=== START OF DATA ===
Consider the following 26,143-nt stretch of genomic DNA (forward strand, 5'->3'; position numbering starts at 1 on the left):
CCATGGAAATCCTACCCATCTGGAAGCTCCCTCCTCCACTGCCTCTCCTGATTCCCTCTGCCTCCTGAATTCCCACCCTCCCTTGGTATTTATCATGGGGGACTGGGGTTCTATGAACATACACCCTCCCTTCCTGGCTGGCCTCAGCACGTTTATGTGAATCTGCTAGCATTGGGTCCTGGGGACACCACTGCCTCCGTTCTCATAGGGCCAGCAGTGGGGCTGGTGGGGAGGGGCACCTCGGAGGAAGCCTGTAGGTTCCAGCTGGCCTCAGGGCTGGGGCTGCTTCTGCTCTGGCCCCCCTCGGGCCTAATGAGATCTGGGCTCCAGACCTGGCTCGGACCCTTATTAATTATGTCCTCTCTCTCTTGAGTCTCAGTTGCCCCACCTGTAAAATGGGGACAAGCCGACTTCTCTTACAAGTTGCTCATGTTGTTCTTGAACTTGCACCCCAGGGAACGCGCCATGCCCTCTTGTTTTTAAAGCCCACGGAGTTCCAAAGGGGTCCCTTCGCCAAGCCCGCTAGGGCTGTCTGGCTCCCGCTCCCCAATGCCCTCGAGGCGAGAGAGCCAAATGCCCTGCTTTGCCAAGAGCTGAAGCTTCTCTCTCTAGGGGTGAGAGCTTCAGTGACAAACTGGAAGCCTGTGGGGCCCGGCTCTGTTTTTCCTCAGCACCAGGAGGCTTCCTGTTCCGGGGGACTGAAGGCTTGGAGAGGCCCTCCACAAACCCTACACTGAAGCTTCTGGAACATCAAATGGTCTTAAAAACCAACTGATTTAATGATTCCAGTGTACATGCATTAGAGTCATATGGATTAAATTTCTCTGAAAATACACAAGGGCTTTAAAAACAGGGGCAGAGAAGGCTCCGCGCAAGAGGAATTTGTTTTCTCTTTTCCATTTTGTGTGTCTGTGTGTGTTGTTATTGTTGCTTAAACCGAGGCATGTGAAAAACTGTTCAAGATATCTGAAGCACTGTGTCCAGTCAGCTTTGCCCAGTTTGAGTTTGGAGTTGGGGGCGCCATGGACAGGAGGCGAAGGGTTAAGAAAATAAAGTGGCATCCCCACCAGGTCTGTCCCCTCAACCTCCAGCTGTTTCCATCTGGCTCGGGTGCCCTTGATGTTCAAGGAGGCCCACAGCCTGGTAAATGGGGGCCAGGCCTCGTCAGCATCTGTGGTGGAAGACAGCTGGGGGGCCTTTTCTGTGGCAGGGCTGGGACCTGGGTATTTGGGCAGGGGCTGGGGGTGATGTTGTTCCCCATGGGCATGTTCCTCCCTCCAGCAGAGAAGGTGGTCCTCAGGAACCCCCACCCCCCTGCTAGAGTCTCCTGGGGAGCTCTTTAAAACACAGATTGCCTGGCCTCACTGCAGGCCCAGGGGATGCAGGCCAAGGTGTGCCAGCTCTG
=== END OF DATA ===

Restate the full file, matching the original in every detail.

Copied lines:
Consider the following 26,143-nt stretch of genomic DNA (forward strand, 5'->3'; position numbering starts at 1 on the left):
CCATGGAAATCCTACCCATCTGGAAGCTCCCTCCTCCACTGCCTCTCCTGATTCCCTCTGCCTCCTGAATTCCCACCCTCCCTTGGTATTTATCATGGGGGACTGGGGTTCTATGAACATACACCCTCCCTTCCTGGCTGGCCTCAGCACGTTTATGTGAATCTGCTAGCATTGGGTCCTGGGGACACCACTGCCTCCGTTCTCATAGGGCCAGCAGTGGGGCTGGTGGGGAGGGGCACCTCGGAGGAAGCCTGTAGGTTCCAGCTGGCCTCAGGGCTGGGGCTGCTTCTGCTCTGGCCCCCCTCGGGCCTAATGAGATCTGGGCTCCAGACCTGGCTCGGACCCTTATTAATTATGTCCTCTCTCTCTTGAGTCTCAGTTGCCCCACCTGTAAAATGGGGACAAGCCGACTTCTCTTACAAGTTGCTCATGTTGTTCTTGAACTTGCACCCCAGGGAACGCGCCATGCCCTCTTGTTTTTAAAGCCCACGGAGTTCCAAAGGGGTCCCTTCGCCAAGCCCGCTAGGGCTGTCTGGCTCCCGCTCCCCAATGCCCTCGAGGCGAGAGAGCCAAATGCCCTGCTTTGCCAAGAGCTGAAGCTTCTCTCTCTAGGGGTGAGAGCTTCAGTGACAAACTGGAAGCCTGTGGGGCCCGGCTCTGTTTTTCCTCAGCACCAGGAGGCTTCCTGTTCCGGGGGACTGAAGGCTTGGAGAGGCCCTCCACAAACCCTACACTGAAGCTTCTGGAACATCAAATGGTCTTAAAAACCAACTGATTTAATGATTCCAGTGTACATGCATTAGAGTCATATGGATTAAATTTCTCTGAAAATACACAAGGGCTTTAAAAACAGGGGCAGAGAAGGCTCCGCGCAAGAGGAATTTGTTTTCTCTTTTCCATTTTGTGTGTCTGTGTGTGTTGTTATTGTTGCTTAAACCGAGGCATGTGAAAAACTGTTCAAGATATCTGAAGCACTGTGTCCAGTCAGCTTTGCCCAGTTTGAGTTTGGAGTTGGGGGCGCCATGGACAGGAGGCGAAGGGTTAAGAAAATAAAGTGGCATCCCCACCAGGTCTGTCCCCTCAACCTCCAGCTGTTTCCATCTGGCTCGGGTGCCCTTGATGTTCAAGGAGGCCCACAGCCTGGTAAATGGGGGCCAGGCCTCGTCAGCATCTGTGGTGGAAGACAGCTGGGGGGCCTTTTCTGTGGCAGGGCTGGGACCTGGGTATTTGGGCAGGGGCTGGGGGTGATGTTGTTCCCCATGGGCATGTTCCTCCCTCCAGCAGAGAAGGTGGTCCTCAGGAACCCCCACCCCCCTGCTAGAGTCTCCTGGGGAGCTCTTTAAAACACAGATTGCCTGGCCTCACTGCAGGCCCAGGGGATGCAGGCCAAGGTGTGCCAGCTCTG